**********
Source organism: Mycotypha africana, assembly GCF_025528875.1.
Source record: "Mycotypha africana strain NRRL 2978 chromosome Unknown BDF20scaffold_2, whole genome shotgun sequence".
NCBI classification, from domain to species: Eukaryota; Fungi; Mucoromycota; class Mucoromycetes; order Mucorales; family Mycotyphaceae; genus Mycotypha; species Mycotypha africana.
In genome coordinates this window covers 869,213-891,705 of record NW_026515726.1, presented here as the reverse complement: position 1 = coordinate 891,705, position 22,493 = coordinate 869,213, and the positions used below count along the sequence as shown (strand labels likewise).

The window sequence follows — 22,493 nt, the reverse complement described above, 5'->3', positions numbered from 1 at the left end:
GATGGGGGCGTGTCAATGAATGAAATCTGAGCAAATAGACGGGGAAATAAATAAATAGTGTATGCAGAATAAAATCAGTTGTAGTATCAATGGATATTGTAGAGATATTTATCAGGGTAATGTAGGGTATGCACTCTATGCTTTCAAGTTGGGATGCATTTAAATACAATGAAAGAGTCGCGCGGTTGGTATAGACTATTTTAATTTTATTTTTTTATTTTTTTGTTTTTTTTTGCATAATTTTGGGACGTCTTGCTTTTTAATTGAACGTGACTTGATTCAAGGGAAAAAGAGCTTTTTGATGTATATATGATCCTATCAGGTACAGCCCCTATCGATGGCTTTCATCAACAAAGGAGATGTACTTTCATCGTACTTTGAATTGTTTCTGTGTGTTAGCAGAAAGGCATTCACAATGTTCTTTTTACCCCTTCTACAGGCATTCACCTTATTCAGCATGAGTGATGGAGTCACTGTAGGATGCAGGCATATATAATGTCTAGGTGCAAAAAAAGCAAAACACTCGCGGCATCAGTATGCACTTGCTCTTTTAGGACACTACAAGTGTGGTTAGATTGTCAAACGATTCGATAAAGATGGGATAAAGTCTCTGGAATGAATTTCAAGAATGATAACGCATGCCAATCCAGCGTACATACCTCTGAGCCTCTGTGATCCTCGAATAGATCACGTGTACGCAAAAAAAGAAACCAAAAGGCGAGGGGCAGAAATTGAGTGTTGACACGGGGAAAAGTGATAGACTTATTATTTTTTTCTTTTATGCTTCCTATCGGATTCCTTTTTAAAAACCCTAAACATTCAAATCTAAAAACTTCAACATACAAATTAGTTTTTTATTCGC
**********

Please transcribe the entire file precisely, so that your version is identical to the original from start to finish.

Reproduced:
Source organism: Mycotypha africana, assembly GCF_025528875.1.
Source record: "Mycotypha africana strain NRRL 2978 chromosome Unknown BDF20scaffold_2, whole genome shotgun sequence".
NCBI classification, from domain to species: Eukaryota; Fungi; Mucoromycota; class Mucoromycetes; order Mucorales; family Mycotyphaceae; genus Mycotypha; species Mycotypha africana.
In genome coordinates this window covers 869,213-891,705 of record NW_026515726.1, presented here as the reverse complement: position 1 = coordinate 891,705, position 22,493 = coordinate 869,213, and the positions used below count along the sequence as shown (strand labels likewise).

The window sequence follows — 22,493 nt, the reverse complement described above, 5'->3', positions numbered from 1 at the left end:
GATGGGGGCGTGTCAATGAATGAAATCTGAGCAAATAGACGGGGAAATAAATAAATAGTGTATGCAGAATAAAATCAGTTGTAGTATCAATGGATATTGTAGAGATATTTATCAGGGTAATGTAGGGTATGCACTCTATGCTTTCAAGTTGGGATGCATTTAAATACAATGAAAGAGTCGCGCGGTTGGTATAGACTATTTTAATTTTATTTTTTTATTTTTTTGTTTTTTTTTGCATAATTTTGGGACGTCTTGCTTTTTAATTGAACGTGACTTGATTCAAGGGAAAAAGAGCTTTTTGATGTATATATGATCCTATCAGGTACAGCCCCTATCGATGGCTTTCATCAACAAAGGAGATGTACTTTCATCGTACTTTGAATTGTTTCTGTGTGTTAGCAGAAAGGCATTCACAATGTTCTTTTTACCCCTTCTACAGGCATTCACCTTATTCAGCATGAGTGATGGAGTCACTGTAGGATGCAGGCATATATAATGTCTAGGTGCAAAAAAAGCAAAACACTCGCGGCATCAGTATGCACTTGCTCTTTTAGGACACTACAAGTGTGGTTAGATTGTCAAACGATTCGATAAAGATGGGATAAAGTCTCTGGAATGAATTTCAAGAATGATAACGCATGCCAATCCAGCGTACATACCTCTGAGCCTCTGTGATCCTCGAATAGATCACGTGTACGCAAAAAAAGAAACCAAAAGGCGAGGGGCAGAAATTGAGTGTTGACACGGGGAAAAGTGATAGACTTATTATTTTTTTCTTTTATGCTTCCTATCGGATTCCTTTTTAAAAACCCTAAACATTCAAATCTAAAAACTTCAACATACAAATTAGTTTTTTATTCGC